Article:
Immanuel Kant, true to the Enlightenment milieu of which he was a part, believes education to have a necessary and formative role advancing human beings toward our moral vocation. While he may not have written extensively on the topic of education directly, what he does say makes it unmistakable that it has a central role to play in practical life. The need for education is, first, distinctive for us: “The human being is the only creature that must be educated.”1 Second, (...)
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  7.  78
    Kant and the Culture of Discipline.Kristi Sweet - 2010 - Epoché: A Journal for the History of Philosophy 15 (1):121-138.
    Kant’s notion of culture is typically treated in the context of his philosophy of history. In this paper, however, I explore the importance of culture for Kant’s doctrine of virtue, and argue that culture affords a new way—contra immortality—to think the possibility of attaining virtue. As I show, Kant identifies culture as a site of the self-effacement of nature in its influence on the will. Because of this, we see that for Kant the task of virtue encounters nature not only (...)
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  8.  9
    Reason and Experience in Mendelssohn and Kant by Paul Guyer.Kristi Sweet - 2022 - Journal of the History of Philosophy 60 (4):702-703.
    Paul Guyer's Reason and Experience in Mendelssohn and Kant is the product of over forty years of scholarly research. Guyer published his first article in 1976 and his first book in 1979. His work has encompassed the whole of Kant's corpus: while he began his career writing on Kant's aesthetics, he was concerned even then with the epistemological and practical contours of Kant's thinking. His subsequent work takes up these aspects of Kant's thought directly. Methodologically, too, Guyer's work has situated (...)
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  9.  68
    Reflection: Its Structure and Meaning in Kant’s Judgments of Taste.Kristi Sweet - 2009 - Kantian Review 14 (1):53-80.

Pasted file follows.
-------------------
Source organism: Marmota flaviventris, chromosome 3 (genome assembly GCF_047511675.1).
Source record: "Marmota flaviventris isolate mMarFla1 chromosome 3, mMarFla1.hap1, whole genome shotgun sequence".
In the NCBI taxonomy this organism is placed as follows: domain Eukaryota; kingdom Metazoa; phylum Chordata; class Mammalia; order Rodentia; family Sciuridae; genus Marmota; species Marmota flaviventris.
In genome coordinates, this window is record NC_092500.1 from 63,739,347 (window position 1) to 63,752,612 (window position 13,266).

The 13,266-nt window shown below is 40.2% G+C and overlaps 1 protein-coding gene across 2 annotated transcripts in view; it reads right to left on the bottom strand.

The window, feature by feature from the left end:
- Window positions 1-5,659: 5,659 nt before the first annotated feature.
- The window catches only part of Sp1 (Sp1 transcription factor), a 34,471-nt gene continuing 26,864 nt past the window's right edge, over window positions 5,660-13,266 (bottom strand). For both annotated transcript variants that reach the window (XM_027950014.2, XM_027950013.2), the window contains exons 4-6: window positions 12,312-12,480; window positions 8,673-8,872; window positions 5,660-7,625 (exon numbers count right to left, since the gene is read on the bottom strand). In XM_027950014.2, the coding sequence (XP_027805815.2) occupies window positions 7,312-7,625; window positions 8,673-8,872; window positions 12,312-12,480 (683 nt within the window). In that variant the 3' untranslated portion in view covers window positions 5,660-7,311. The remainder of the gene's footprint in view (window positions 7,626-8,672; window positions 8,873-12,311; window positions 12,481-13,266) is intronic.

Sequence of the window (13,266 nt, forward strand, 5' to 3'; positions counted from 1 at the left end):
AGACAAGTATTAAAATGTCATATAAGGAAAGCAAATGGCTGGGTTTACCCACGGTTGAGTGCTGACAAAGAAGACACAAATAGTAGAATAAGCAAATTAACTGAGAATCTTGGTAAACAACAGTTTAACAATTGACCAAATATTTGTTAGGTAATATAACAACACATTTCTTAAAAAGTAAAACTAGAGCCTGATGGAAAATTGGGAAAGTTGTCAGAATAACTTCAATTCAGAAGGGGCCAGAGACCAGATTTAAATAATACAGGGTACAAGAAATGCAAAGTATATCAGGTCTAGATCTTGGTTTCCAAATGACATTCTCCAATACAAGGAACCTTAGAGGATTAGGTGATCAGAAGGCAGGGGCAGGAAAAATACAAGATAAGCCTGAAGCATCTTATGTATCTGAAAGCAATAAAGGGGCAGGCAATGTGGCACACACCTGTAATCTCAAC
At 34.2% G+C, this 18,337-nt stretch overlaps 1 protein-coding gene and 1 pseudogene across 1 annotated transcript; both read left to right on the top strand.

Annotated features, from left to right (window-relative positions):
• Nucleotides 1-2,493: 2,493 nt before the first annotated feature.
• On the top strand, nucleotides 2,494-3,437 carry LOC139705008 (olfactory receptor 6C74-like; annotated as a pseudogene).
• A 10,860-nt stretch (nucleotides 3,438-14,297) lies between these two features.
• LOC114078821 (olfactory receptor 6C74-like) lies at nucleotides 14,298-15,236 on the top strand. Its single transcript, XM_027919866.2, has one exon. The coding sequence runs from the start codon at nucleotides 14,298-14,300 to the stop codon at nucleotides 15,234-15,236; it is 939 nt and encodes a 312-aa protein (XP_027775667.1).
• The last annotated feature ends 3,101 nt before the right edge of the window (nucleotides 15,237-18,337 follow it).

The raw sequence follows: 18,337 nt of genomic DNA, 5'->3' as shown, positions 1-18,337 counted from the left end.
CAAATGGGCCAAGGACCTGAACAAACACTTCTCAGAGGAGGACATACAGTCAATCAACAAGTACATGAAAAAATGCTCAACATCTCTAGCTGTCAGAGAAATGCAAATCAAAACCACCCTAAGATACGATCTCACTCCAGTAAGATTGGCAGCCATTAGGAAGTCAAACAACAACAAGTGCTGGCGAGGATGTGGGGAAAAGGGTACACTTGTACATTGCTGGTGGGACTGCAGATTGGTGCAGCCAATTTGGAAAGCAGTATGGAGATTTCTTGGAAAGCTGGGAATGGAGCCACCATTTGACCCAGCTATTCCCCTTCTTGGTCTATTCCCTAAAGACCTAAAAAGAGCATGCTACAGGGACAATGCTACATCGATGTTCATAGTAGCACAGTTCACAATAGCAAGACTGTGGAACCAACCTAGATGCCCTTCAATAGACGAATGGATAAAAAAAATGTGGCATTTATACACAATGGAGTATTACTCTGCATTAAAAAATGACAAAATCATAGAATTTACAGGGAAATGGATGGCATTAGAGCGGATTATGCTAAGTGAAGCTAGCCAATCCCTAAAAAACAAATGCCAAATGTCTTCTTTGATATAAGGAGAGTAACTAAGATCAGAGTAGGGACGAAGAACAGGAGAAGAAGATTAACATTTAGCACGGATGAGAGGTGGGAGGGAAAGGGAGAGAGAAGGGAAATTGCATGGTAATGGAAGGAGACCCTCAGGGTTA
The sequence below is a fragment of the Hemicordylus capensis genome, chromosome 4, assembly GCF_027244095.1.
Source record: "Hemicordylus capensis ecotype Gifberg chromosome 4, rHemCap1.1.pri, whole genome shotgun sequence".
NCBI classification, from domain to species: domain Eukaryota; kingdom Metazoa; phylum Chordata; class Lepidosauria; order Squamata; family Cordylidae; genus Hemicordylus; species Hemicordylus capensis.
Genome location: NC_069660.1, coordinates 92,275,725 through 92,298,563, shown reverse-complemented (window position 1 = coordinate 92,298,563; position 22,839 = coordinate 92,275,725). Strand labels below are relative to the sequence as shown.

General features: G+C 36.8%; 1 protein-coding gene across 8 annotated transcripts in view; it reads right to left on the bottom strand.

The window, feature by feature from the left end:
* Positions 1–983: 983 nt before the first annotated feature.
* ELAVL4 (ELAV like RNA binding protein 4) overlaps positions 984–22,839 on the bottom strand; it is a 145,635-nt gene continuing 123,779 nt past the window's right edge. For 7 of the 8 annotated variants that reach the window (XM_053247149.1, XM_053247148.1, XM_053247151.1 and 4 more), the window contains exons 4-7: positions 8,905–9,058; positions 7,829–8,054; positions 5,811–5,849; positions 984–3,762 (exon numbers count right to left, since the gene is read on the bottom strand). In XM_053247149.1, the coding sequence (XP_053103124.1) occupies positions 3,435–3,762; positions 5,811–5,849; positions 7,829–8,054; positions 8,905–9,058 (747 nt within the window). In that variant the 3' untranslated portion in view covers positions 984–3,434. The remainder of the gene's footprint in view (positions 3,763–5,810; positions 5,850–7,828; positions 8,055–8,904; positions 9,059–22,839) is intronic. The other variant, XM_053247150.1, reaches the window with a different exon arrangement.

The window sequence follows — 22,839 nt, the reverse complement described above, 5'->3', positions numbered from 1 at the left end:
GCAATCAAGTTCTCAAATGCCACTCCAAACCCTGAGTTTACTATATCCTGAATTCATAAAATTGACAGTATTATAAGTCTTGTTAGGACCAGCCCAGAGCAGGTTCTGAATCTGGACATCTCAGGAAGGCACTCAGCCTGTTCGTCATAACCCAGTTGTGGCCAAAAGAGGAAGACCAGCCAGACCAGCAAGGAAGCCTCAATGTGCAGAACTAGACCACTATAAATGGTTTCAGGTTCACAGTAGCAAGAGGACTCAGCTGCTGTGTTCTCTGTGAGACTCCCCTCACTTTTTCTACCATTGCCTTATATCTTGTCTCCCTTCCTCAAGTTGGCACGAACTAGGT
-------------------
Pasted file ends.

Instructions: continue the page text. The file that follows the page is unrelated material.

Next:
When Kant announces in a letter to Reinhold that he has discovered a new domain of a priori principles, he situates these principles in a ‘faculty of feeling pleasure and displeasure ’. And it is indeed in his Critique of Aesthetic Judgement, named in this letter the Critique of Taste, that we find his elucidation of the relation of the principle of purposiveness to the feeling of pleasure. The kinds of judgements in which our feelings are evaluated in accordance with (...)
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  10.  45
    What is Philosophical about Kant’s Anthropology?Kristi Sweet - 2017 - International Journal of Philosophical Studies 25 (3):336-347.
    In this essay, I argue that Kant’s Anthropology from a Pragmatic Point of View is fundamentally about the sphere of civilization, and, with this, a particular kind of philosophical self-understanding. By civilization, Kant means to indicate the process by which human beings transform their inner natures based on pragmatic or prudential considerations born of our living together. Civilization is what we do to ourselves in order to get along with others with whom we share the earth. In the Anthropology, what (...)
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  11.  8
    Susan Meld Shell (2022) The Politics of Beauty: A Study of Kant’s Critique of Taste. Cambridge: Cambridge University Press. pp. 75. ISBN 9781009011808 (pbk) $22.00. [REVIEW]Kristi Sweet - 2024 - Kantian Review 29 (1):165-168.
  12.  30
    Frank Schalow and Richard Velkley , The Linguistic Dimension of Kant’s Thought: Historical and Critical Essays Evanston, IL: Northwestern University Press, 2014 Pp. 344 ISBN 978-0-8101-2996-2. [REVIEW]Kristi Sweet - 2019 - Kantian Review 24 (1):153-157.